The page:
Let’s get one thing straight, no documentary is objective. I don’t care if your old copy of Merriam-Webster’s says otherwise, show me a documentary – any documentary – and I’ll show you a filmmaker with a specific agenda they’re trying to support. Sometimes the subject matter is relatively benign (as in “Hoop Dreams”), sometimes less so (“Shoah”), but all of these movies are the result of the filmmaker’s choices in what to include and what to cull from their footage.
Sorry about that, but if you approach “Fahrenheit 9/11” with the attitude, “But it’s not objective,” there’s not much point in continuing.
Michael Moore is one of the most polarizing filmmakers of our time, and his films have received much more scrutiny than others of their ilk. Factual errors subsequently uncovered in “Roger and Me” and “Bowling for Columbine,” as well as in his books, have damaged his reputation and opened the door to widespread criticism of his techniques and accusations that he plays fast and loose with the facts to support his arguments. Some of these claims have merit (his continued incorrect assertions that the Bush Administration gave aid to the Taliban in 2000 and 2001), while others don’t – and if one wishes to criticize Moore for ambushing an old man suffering from senile dementia to debate the merits of gun control, well, maybe the NRA should have selected a spokesman actually capable of defending its position. With “Fahrenheit 9/11,” Moore still slips into hyperbole on occasion, but he makes his points forcefully and with less bluster than in previous efforts.
“Fahrenheit 9/11” is a wide-ranging attack on, among other things, the way the Bush Administration has run the country these last three and a half years, the Florida recount, the Bush family’s ties to the bin Laden family and the Saudis, and the Administration’s management of the war against Iraq. Along the way, Moore takes swipes at Congress, the Senate, and the media. More than any of this, however, “Fahrenheit 9/11” is an all-out assault on George W. Bush, and Moore pulls no punches. Where earlier Moore films showcased a fair amount humor, even when covering weighty topics, “Fahrenheit” – especially the latter half – gives us Moore at his most serious.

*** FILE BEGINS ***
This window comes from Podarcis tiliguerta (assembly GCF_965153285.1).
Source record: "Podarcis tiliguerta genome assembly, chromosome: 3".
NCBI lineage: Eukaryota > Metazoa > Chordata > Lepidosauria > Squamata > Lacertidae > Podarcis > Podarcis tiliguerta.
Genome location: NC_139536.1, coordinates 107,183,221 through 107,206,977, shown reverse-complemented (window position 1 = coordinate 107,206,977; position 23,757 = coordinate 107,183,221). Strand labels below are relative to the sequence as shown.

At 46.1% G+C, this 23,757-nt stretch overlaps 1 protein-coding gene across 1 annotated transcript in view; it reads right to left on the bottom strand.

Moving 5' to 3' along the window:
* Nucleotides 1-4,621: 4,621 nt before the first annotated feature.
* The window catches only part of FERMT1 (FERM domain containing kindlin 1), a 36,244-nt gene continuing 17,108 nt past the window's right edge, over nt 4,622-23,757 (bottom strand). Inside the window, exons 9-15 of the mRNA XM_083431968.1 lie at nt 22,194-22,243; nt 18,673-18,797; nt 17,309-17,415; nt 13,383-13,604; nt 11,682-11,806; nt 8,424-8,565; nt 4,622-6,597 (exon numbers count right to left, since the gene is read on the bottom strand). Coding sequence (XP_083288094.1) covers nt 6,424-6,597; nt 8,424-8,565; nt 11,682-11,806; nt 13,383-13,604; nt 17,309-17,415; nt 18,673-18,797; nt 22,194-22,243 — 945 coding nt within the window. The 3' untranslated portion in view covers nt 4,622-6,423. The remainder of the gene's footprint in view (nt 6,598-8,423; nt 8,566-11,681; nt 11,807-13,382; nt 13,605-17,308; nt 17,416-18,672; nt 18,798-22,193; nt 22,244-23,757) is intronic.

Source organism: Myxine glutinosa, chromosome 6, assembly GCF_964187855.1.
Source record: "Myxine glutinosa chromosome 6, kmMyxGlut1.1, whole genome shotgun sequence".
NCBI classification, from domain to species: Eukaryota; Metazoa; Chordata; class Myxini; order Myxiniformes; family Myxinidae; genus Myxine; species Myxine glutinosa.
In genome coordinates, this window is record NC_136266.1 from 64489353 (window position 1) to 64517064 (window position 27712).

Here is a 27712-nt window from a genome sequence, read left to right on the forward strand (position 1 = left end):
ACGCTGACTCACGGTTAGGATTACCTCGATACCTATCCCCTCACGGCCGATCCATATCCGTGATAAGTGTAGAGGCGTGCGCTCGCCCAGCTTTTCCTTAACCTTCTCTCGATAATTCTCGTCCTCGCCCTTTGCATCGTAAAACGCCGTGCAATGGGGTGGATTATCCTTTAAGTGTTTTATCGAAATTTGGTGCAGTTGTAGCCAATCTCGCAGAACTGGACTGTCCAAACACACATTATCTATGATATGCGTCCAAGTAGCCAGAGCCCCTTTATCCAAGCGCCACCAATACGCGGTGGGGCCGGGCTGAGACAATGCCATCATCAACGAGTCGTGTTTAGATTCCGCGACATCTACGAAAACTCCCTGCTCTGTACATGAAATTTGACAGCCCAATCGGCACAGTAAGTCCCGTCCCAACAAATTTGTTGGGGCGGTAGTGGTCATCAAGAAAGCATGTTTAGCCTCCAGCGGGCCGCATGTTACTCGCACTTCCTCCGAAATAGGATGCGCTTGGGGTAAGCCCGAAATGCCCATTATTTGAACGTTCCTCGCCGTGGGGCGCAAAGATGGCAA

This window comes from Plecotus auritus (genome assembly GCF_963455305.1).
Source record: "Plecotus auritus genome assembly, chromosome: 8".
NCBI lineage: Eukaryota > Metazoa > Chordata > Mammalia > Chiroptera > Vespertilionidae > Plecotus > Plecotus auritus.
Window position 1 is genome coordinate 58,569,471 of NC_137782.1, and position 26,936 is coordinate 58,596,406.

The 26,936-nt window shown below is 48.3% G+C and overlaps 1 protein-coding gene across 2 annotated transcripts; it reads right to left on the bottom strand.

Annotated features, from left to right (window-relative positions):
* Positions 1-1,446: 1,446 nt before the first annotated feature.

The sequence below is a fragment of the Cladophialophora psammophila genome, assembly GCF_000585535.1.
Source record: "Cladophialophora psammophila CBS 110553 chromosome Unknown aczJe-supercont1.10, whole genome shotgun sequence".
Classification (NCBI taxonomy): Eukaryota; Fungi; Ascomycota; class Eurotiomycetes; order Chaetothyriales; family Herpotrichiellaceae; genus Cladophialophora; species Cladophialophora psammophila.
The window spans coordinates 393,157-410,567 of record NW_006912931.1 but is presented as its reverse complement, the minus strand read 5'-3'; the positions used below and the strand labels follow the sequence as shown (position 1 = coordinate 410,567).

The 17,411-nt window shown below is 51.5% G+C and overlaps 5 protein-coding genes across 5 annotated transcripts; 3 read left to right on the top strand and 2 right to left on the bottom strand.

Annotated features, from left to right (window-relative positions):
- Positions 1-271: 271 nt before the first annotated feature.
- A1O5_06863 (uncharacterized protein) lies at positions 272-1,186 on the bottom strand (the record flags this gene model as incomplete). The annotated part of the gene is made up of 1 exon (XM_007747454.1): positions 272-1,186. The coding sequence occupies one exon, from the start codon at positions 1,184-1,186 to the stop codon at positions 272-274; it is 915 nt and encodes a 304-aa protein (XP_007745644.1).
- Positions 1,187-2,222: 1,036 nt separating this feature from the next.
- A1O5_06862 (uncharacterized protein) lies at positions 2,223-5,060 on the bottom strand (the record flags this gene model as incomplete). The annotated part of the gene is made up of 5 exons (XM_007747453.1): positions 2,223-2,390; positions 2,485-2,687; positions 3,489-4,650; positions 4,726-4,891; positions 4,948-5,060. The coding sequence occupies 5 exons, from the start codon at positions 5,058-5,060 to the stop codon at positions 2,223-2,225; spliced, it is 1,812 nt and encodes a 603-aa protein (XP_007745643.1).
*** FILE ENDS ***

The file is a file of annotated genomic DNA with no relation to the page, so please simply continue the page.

Oh, he still goes for the easy laugh. The gratuitous “feed” footage of Bush and company as they get primped and made up for the cameras, while humorous, would be just as accurate for any politician, be they Republican or Democrat. And the point of including John Ashcroft crooning a love ballad to America (of his own writing, we’re told) eludes me, except perhaps to demonstrate our Attorney General’s horrible command of lyrics. These are cheap shots, and one of the reasons Moore’s credibility suffers (though I don’t think I’ll ever be able to cleanse my brain of the image of Paul Wolfowitz licking his comb).
The film does better when Moore adheres to matters of public record, like the bin Laden family’s support of Arbusto Energy, the close ties between the Bush family and the Saudis, and actual statements by the President and his Cabinet. The comedic set-ups so prevalent in his earlier films are largely absent here, and the movie makes its most powerful statements when Moore removes himself from the picture altogether and lets the footage – whether of American soldiers humiliating prisoners or a mother grieving for a son killed in Karbala – speak for itself.
What you won’t find much of in “Fahrenheit 9/11,” however, is selective editing or manipulation of President Bush’s words themselves. Moore does succumb to the occasional gimmick, but like it or not, the President has a serious credibility problem when it comes to public speaking. You can highlight Moore’s unsupported allegations concerning exactly how much money the Bush family and their friends and business partners have received from the Saudis ($1.4 billion, according to the film), or take him to task for his blue sky pictures of women and babies in Baghdad before the bombing started, but you can’t deny many of his points: that Bush opposed both a Congressional and an independent 9/11 panel, that the mainstream media played cheerleader to the Administration’s Iraq War policies, and that Bush cut combat pay and veteran’s benefits even while publicly lauding the troops.
“Fahrenheit 9/11” is an undeniably powerful, if flawed, film. As a polemic, it’s hard to beat. As a historical document that shows audiences things about the war and the Administration they may not have previously seen, it’s indispensable. It’s also not going to change anyone’s minds. If you already hate Moore, watching 2 hours of concentrated footage of Bush mangling the English language with a smirk on his face isn’t going to alter your views. Moore is preaching to the converted. Even so, he is as focused as he’s ever been on the task at hand. Some scenes, such as those showing Iraqis dragging the burned bodies of Americans behind a car, are extremely disturbing, and that’s probably Moore’s point. Perhaps if we’d been reminded earlier on how horrible war really is, we wouldn’t have been so gung ho to put our fighting men and women in harm’s way.
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